The University of Glasgow was founded in 1451 making it the fourth oldest university in the UK and second oldest in Scotland. They do run tours of the building for visitors but they weren’t running on the day I went so I did the self-guided tour which can be found on the university’s website.
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Gedling Country Park is built on the site of Gedling Colliery which started producing coal in 1902 and closed in 1991. It was opened in 2015 as a 580 acre park with lots of open space, a choice of walks of varying difficulty and two viewing platforms that on a bright day allow for views across to Lincolnshire and Leicestershire.
Today for the first time since March I ventured into Nottingham City Centre in order to photograph the 10 owls that make up the Wise Owl Walk. It was quite a good work out as the owls are spread out around the city centre and I walked there and back to avoid using public transport. The owls are really well designed and it’s a nice way of getting people back into the city centre, though personally I didn’t stick around other than to take photographs which is probably what I would have done pre-pandemic as well! You can find a map of the trail to download here.
It should be obvious by now that I enjoy exploring a good cemetery and Glasgow’s Necropolis is one of the best. Established in 1832 it’s located on a hill next to Glasgow Cathedral (featuring in a future post) that, like Highgate in London, was inspired by Père Lachaise Cemetery in Paris.
Despite having visited Kensington Palace in the past I’ve never really spent much time in Kensington Gardens so I decided to rectify that on my last visit to London when the weather was surprisingly warm. Of course, my main reason for visiting was to photograph the Albert Memorial but I also wanted to see some of the other sculptures such as that of Peter Pan and to see if I could spot any of the famous Kensington parakeets, which as you can see below was a success.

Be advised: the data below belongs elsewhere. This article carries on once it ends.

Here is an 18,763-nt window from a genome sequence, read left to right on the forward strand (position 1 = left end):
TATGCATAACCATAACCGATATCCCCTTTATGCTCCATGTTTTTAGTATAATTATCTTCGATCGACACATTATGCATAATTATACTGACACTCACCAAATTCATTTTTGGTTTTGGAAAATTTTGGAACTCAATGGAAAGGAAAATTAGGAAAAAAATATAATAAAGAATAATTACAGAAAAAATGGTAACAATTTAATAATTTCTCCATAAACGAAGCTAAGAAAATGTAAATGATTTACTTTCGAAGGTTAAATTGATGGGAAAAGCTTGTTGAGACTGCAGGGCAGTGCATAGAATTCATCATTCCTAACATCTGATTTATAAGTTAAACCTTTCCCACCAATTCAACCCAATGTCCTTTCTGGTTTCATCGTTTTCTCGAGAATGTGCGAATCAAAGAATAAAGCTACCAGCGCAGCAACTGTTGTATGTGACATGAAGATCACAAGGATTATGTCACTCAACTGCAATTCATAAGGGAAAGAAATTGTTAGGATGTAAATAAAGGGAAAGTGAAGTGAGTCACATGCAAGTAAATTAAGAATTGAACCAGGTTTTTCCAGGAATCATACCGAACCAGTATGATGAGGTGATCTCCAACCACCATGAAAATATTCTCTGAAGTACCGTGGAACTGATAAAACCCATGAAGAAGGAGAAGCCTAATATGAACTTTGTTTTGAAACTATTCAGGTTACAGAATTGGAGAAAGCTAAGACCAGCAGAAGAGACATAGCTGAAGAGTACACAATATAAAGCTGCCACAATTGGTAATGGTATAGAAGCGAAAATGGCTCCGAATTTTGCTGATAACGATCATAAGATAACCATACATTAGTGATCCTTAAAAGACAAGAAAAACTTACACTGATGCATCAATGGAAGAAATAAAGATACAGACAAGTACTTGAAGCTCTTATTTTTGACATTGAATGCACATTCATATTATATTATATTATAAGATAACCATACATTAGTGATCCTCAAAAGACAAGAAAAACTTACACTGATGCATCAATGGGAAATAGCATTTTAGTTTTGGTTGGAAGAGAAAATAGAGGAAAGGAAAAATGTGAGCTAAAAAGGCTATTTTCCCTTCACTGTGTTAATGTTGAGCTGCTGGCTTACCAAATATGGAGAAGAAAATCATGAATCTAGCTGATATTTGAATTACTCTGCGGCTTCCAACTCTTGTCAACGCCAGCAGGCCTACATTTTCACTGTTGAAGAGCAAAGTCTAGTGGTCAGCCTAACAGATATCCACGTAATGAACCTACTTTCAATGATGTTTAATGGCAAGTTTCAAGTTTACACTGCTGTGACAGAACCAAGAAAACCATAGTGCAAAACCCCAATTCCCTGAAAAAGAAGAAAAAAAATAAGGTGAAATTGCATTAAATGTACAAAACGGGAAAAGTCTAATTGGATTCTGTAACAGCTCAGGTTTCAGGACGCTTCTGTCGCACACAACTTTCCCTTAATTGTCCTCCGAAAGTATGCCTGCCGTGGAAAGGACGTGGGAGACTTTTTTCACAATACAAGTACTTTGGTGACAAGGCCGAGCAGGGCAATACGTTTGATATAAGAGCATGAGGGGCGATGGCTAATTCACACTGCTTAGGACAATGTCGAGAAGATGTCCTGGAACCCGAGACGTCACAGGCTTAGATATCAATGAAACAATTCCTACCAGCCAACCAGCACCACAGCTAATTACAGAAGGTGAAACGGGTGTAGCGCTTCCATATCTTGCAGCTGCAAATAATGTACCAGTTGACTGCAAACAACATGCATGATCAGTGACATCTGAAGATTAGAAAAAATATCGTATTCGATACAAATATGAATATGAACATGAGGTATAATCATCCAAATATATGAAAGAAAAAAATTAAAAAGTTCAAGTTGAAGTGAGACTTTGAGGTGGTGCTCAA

Horse Guards Parade is the ceremonial parade ground by St James’s Park in London. Horse Guards is the building itself which dates from the 18th century, replacing an earlier building. It was built as a barracks and stables for the Household Cavalry and though still a military barracks it is also the site of the Household Cavalry Museum.
Soho Square was built in the 1670s when it was called King Square after Charles II, and a statue of him can still be found there. It’s possibly the earliest square in London to be built around a purposely laid out enclosed garden. It used to be a very fashionable residential area.
I travel through St Pancras a lot but don’t often have the chance to take photographs so I made sure to do so on my last trip. A beautiful example of Victorian Gothic architecture it was opened in 1868 by the Midland Railway Company. Designed by William Henry Barlow, after it opened the MRC built the Midland Grand Hotel as part of the station’s facade (I’ll talk about that in the next post).
The memorial to Queen Victoria outside of Buckingham Palace was created by the sculptor Thomas Brock in 1901 and unveiled ten years later, though it wasn’t completed until 1924.
I’ve had the Temple Church on my to visit list for a while now and I finally got around to it on this most recent trip to London. The London headquarters of the Knights Templar, from where Temple Church took its name, it was consecrated in 1185. The Templar’s churches were always built to a circular design in remembrance of the church of the Holy Sepulchre in Jerusalem, which certainly makes it a striking building.